This week I have been clearing my ski trails. They are short, but lead to a fantastic 600 acre property full of groomed trails. Thank you Mike and Vivien Fritz of Beaver Brook Farm!(check out http://www.bbftrails.com)
The old “Pent Road” bisects my property to the south and is one of my trails. This is an old town road most likely thrown up a hundred years ago, but is now just a ski and logging trail. It runs by the foundation of an old Starch Factory, and on to Carpenter Road in Marshfield. The beavers have built their dam on the site of the factory’s dam, and the old mill pond is
full of water. With the help of friend Mr. Nate Smith, we cleared all the year’s worth of blow down trees, fixed water crossings, and widened a short stretch for a future drainage ditch along the road.
I often arise early to get in a quick ski before I get my boys up for school. Using two head lamps (one for seeing ahead and one pointed in front of my skis) I do a short 40 minute loop out my trails to the neighbors’ and back in time for chores and breakfast. Some mornings the coyotes are really howling! Sometimes I will hook up my dog Leah with a sled dog harness and have her pull me along. When the boys were much smaller, I would put Wesley in a back pack and Wyatt in a front harness to go skiing. I made those very short trips!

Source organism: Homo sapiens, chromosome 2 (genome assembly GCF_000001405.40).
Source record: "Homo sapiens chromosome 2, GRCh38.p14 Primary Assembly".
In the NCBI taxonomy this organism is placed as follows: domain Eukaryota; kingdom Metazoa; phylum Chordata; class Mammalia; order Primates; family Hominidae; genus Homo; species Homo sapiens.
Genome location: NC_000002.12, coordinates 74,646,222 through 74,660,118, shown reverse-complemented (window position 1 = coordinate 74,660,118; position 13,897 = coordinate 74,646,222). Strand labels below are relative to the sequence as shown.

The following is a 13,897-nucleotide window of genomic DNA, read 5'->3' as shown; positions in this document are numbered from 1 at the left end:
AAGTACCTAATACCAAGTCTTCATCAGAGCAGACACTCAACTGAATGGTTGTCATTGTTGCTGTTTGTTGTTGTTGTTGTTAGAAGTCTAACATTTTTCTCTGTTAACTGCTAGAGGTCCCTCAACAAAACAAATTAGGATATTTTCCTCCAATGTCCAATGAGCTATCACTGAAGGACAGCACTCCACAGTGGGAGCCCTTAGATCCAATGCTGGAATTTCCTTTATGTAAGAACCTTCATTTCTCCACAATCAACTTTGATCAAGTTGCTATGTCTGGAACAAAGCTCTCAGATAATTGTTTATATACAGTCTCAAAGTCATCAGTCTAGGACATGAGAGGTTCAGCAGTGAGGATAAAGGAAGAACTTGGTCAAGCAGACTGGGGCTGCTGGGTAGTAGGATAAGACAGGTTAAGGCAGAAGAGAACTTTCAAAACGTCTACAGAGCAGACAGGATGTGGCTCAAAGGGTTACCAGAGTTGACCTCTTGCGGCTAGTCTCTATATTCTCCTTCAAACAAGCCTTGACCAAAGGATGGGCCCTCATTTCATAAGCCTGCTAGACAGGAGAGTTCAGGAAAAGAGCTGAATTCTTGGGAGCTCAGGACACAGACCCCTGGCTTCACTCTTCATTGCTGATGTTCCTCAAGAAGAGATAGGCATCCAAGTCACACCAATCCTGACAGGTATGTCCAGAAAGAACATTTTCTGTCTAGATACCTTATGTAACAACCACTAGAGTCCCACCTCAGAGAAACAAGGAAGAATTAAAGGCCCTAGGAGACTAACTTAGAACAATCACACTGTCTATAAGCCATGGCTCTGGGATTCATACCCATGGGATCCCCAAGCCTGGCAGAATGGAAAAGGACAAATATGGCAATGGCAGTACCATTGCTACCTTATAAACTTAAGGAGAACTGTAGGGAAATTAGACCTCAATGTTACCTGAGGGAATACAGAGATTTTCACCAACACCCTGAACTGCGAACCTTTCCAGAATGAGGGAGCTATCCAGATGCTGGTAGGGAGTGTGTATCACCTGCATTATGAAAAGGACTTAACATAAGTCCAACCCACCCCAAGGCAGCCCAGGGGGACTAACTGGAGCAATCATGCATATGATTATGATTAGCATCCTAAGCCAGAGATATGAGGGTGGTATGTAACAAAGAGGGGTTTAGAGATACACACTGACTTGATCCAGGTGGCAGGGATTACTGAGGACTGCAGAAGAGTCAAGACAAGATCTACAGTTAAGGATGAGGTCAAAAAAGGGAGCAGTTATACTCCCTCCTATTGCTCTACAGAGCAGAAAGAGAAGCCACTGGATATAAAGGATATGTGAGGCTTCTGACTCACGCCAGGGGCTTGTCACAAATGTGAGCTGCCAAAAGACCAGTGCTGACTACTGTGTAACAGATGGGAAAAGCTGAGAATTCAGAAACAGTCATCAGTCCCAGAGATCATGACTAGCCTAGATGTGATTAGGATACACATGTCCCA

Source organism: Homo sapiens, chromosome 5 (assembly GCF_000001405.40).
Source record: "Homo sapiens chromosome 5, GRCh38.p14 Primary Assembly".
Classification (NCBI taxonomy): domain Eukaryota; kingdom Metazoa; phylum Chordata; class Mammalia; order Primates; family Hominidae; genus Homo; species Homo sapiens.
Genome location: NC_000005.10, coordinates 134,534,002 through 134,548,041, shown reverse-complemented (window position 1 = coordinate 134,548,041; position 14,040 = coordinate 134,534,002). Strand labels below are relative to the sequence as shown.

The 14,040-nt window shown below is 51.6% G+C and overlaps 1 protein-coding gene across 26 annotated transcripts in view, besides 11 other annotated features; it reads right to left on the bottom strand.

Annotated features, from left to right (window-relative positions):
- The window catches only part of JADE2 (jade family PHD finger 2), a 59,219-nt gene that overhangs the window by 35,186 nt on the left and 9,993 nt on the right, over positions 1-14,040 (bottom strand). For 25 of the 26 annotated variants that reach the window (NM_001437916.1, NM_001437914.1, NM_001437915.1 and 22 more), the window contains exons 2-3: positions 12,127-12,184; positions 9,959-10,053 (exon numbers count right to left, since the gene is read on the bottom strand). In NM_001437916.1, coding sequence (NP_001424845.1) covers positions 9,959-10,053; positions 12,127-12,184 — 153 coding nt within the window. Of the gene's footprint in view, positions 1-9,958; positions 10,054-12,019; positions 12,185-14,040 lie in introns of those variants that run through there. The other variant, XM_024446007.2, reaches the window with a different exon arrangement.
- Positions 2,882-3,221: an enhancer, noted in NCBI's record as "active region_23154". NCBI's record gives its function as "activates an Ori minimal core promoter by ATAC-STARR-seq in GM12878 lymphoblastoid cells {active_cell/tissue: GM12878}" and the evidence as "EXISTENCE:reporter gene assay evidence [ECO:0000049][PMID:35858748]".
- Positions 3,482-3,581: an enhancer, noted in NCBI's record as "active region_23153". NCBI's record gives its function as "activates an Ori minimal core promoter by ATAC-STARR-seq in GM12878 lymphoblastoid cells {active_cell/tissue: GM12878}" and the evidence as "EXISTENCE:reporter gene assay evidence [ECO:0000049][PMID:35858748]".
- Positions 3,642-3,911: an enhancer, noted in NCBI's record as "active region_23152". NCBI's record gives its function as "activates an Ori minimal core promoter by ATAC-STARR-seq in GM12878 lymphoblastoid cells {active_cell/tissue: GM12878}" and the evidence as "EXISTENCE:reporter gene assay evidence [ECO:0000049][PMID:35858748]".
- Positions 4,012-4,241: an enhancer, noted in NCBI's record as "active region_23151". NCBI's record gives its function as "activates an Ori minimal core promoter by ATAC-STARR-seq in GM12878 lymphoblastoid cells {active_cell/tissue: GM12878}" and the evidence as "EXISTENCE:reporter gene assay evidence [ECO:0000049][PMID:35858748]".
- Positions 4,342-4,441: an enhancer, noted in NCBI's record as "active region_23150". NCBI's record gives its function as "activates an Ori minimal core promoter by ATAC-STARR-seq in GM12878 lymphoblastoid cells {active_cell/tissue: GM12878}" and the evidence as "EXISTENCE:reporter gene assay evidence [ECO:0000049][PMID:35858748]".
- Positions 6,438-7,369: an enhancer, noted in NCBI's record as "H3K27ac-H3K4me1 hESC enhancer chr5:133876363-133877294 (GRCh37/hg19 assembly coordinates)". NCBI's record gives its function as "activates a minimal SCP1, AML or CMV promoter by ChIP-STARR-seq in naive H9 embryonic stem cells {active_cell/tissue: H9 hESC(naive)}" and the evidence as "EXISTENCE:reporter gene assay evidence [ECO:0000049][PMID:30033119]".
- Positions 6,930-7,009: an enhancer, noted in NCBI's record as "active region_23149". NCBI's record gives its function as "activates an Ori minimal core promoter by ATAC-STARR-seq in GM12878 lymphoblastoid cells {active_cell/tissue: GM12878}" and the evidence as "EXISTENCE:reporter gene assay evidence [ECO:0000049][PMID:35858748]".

Another one of my trails is the Chester Memorial Trail in memory of our Dalmatian. This trail goes by the granite ledge where the foundation stones for my farm house were cut, through the sugar woods where my 1400 taps and sugarhouse stand, by the north end
of the runway and hooks up with the Cabot Trail. The Cabot Trail was set up as a High School Project by one of my neighbors several years ago and is now being reclaimed by the Cabot Rec. Department.
Working on trails is the beginning of my winter work in the woods. Firewood for heating the house, sugarwood for boiling sap into maple syrup, and an inventory of logs for the sawmill are on tap for the next few weeks. This inventory of logs, mostly soft woods of pine spruce and fur, will be milled into dimensional lumber (2×4’s, 2×6’s etc.) and boards. These I stack to air dry for future sale. I also spend time each winter clearing snow from the runway. I have less flying jobs in the winter, but winter flying can be spectacular; the visibility is very clear and the air is very smooth, and most of my flying jobs in winter are scenic tours.
In winter the woods are a place where I work for my farm and also where I work to make spaces for enjoying the natural beauty of the Vermont landscape, whether I’m skiing, hiking, or flying high above it. I’ve shifted gears for a new season and I hope it’s a good one!